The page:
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From The Evening Standard's Cryptic Crossword - Apr 23 2021, the clue for 36-Across is:

  1. Take the first left turn at the zoo (4)

And the answer is "lion".

I get that the first left is L. The clue is four letters long and the third letter is O, but I do not understand how the rest of the clue -ion is explained.

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    $\begingroup$ I think Jafe's answer is very good but I so very much agree that it is a poor clue. Thanks Jafe $\endgroup$ – clarence Apr 25 at 9:40
  • $\begingroup$ Is it possible that there is a particular zoo that is well-known to the audience (hence "the" zoo)? It might be that the location of the lion in that particular zoo is just as indicated by the clue. $\endgroup$ – WhatsUp Apr 25 at 18:12
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    $\begingroup$ In British English, a "turn" can be an act (like a stage act), a performer or an attraction (as in "she's the star turn at the club tonight). So the "turn at the zoo" part might be describing the lion as an attraction at the zoo. Still not clear how the first part relates, though. $\endgroup$ – Laconic Droid Apr 25 at 19:33
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    $\begingroup$ For cryptic crosswords that play by the rules, I'd recommend pretty much any British paper other than the Standard and Metro. $\endgroup$ – dbmag9 Apr 25 at 19:46
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    $\begingroup$ @ChrisH Yes, yesterday I also checked the map of ZSL London Zoo and found that it doesn't quite make sense. $\endgroup$ – WhatsUp Apr 26 at 13:43
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Maybe "the first" is number one or NO. I (Roman numeral 1), followed by L, an abbreviation for "left". We take all that and turn it around to make L I ON. The definition part would then be "at the zoo", which is not a great definition for lion as it's the wrong part of speech, but that's all I can come up with.

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First is No 1 (number one in an abbreviated form), this looks like NO I. Turn it - NOI -> ION

First Left is L

L ION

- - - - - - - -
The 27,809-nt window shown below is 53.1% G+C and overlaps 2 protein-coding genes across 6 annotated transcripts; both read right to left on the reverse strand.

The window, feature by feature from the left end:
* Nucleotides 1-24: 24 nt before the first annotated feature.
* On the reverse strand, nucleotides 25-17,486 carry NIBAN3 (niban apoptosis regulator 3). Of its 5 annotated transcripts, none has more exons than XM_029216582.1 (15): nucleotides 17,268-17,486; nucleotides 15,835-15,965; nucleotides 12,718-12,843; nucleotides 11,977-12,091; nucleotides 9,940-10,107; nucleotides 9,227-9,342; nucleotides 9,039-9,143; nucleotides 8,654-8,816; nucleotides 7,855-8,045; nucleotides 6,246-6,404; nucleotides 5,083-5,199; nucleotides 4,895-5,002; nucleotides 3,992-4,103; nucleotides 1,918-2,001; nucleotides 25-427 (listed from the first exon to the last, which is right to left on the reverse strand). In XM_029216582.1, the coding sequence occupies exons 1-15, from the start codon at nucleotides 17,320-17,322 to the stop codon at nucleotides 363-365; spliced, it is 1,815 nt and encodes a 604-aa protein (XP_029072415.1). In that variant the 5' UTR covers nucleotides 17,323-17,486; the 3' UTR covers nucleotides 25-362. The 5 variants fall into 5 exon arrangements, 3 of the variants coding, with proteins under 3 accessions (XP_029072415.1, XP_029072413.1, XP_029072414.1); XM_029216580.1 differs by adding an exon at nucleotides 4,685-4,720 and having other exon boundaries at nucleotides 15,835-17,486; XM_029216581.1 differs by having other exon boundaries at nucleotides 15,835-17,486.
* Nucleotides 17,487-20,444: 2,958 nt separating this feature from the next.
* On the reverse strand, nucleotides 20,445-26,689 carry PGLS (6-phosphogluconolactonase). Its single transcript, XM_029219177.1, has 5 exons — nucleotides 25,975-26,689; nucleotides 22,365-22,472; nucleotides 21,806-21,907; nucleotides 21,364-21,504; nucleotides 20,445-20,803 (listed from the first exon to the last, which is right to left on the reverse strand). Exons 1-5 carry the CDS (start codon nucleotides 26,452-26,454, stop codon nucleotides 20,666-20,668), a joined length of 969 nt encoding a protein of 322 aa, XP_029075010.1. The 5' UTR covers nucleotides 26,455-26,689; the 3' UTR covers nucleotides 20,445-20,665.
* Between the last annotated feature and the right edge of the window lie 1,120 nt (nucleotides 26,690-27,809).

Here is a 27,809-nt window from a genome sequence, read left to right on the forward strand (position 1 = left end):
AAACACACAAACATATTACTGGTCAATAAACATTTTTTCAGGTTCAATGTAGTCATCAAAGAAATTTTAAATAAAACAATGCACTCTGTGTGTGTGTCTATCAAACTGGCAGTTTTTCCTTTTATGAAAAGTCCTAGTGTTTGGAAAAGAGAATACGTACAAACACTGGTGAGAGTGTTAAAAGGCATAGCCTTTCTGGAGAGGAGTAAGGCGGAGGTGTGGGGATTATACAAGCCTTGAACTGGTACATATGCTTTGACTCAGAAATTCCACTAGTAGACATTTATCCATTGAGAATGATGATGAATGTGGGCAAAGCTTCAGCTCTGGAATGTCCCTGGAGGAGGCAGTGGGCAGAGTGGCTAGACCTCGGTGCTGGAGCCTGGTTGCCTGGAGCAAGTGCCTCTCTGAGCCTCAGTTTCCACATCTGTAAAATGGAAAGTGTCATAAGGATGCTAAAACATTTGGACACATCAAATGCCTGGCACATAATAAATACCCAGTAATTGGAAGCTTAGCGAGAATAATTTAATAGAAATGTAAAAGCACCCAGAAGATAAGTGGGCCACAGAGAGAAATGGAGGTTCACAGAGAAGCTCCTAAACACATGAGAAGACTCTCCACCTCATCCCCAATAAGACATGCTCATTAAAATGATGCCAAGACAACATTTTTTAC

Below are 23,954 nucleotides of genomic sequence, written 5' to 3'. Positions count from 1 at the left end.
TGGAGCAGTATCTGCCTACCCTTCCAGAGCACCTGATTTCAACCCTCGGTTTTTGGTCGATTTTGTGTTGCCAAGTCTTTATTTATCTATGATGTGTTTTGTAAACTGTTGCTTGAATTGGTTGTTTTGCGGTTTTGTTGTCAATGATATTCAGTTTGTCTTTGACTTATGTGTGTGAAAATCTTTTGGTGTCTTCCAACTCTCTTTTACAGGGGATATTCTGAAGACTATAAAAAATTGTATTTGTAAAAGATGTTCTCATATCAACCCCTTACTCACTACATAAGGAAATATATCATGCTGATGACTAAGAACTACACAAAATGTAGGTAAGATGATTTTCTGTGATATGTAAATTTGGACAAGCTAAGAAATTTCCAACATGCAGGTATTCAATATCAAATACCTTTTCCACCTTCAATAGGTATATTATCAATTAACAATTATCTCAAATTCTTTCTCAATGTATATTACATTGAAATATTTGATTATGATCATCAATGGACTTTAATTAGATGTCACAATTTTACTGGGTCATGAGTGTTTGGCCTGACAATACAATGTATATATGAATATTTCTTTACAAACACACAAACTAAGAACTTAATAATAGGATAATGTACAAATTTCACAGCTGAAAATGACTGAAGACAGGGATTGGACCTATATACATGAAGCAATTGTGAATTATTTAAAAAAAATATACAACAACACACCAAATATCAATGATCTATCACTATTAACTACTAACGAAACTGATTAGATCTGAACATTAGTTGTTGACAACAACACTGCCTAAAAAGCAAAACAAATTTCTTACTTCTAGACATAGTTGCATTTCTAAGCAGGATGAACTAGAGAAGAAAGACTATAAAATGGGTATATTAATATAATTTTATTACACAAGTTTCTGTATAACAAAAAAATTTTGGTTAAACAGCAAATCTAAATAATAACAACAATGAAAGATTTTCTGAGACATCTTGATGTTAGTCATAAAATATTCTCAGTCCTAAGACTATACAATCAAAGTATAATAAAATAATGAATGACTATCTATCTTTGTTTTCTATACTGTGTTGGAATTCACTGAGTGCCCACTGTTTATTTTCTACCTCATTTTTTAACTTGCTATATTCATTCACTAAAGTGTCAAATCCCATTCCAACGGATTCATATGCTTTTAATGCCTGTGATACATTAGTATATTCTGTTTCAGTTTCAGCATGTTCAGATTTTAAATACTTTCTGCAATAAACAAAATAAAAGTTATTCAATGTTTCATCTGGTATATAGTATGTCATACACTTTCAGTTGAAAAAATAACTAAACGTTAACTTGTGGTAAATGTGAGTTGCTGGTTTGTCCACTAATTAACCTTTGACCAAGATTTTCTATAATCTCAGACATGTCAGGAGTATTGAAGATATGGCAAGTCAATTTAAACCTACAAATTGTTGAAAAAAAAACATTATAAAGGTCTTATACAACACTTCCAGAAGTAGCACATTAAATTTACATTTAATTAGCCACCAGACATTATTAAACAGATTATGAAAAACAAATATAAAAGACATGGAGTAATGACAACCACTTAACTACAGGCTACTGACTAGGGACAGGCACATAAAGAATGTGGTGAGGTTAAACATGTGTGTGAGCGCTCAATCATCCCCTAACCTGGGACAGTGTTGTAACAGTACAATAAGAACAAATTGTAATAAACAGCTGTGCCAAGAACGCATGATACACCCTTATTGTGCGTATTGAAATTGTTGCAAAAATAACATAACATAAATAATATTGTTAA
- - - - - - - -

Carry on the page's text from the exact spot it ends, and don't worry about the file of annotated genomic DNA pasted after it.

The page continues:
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    $\begingroup$ I'd say "first left" = noil, then "turn" => lion $\endgroup$ – JNF May 6 at 9:47
  • $\begingroup$ After watching this puzzle for a while, I think @JNF has the correct interpretation. $\endgroup$ – Joel Rondeau May 6 at 19:58
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How about

take the first left turn = first on the left

which gives

first(I) on(ON) the left(L)

which gives you

IONL which you then "turn" into LION

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    $\begingroup$ Two levels of indirection seems a little much for a proper cryptic clue. $\endgroup$ – bobble Apr 25 at 16:57
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    $\begingroup$ Also, I think "turn" would have to apply to the whole letter-string, in which case you would get LNOI. $\endgroup$ – bobble Apr 25 at 18:50
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I'll go out on a limb with the assumption it makes sense, once understood, and that Jafe has the right of it (sorry, I like sort of puns better than puns) with "L" from "left" and the Roman numeral "I" from "first."

My thought then, is that there would be at least two ways to finish the answer to the clue and the author of the puzzle added the "at the zoo" portion to let you select between the possibilities.

So, say there are the possible endings of "ON" and "FT" (however they arise). Then, depending upon the word required for the puzzle, the author could have finished the clue with "at the zoo" hinting "Lion" or "on the roof of the skyscraper" hinting "Lift".

That's just an example for illustrating the point. I have no idea at all what two or more possible letter pairs "take the first left" would generate and thereby need a way to select between.

But assuming it makes more sense than just the author knew the answer and somehow felt it'd be fun to make the clue (somehow) more fun, it needs to have a point and I bet that's it.

I'd hate to think a professional standard would accept "punching up" clues by adding things that have no other point, or letting an author pick a spot for a weakness making an otherwise (apparently) clever clue yield to someone just getting a letter and then fitting a common zoo animal to the puzzle, or worse, just thinking of some four-letter common zoo animals and filling it in from whole cloth. Surely the "Evening Standard" has... standards... that would forbid that even if the puzzle author guild allows such.

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    $\begingroup$ The Evening Standard and Metro cryptics are much laxer about the Ximenean conventions than the other major newspapers that publish a crossword, which is a shame since these are often people's first introduction to cryptic crosswords. $\endgroup$ – dbmag9 Apr 25 at 19:41
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    $\begingroup$ @dbmag9 Metro in particular could be very annoying to someone more used to Times and Guardian puzzles $\endgroup$ – Chris H Apr 27 at 12:33
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According to the Internet,

ZO is same as ZOO

If you turn ZO in the Left direction 1 step it looks like ON (vertical). So perhaps

L

I

O

N

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    $\begingroup$ "According to the Internet"? Can you find an actual source stating this? And how does this explain the LI? $\endgroup$ – Deusovi Apr 27 at 13:21
  • $\begingroup$ collinsdictionary.com/dictionary/english/zo. L: Left I: First. A stretch I know. $\endgroup$ – DrD Apr 27 at 13:24

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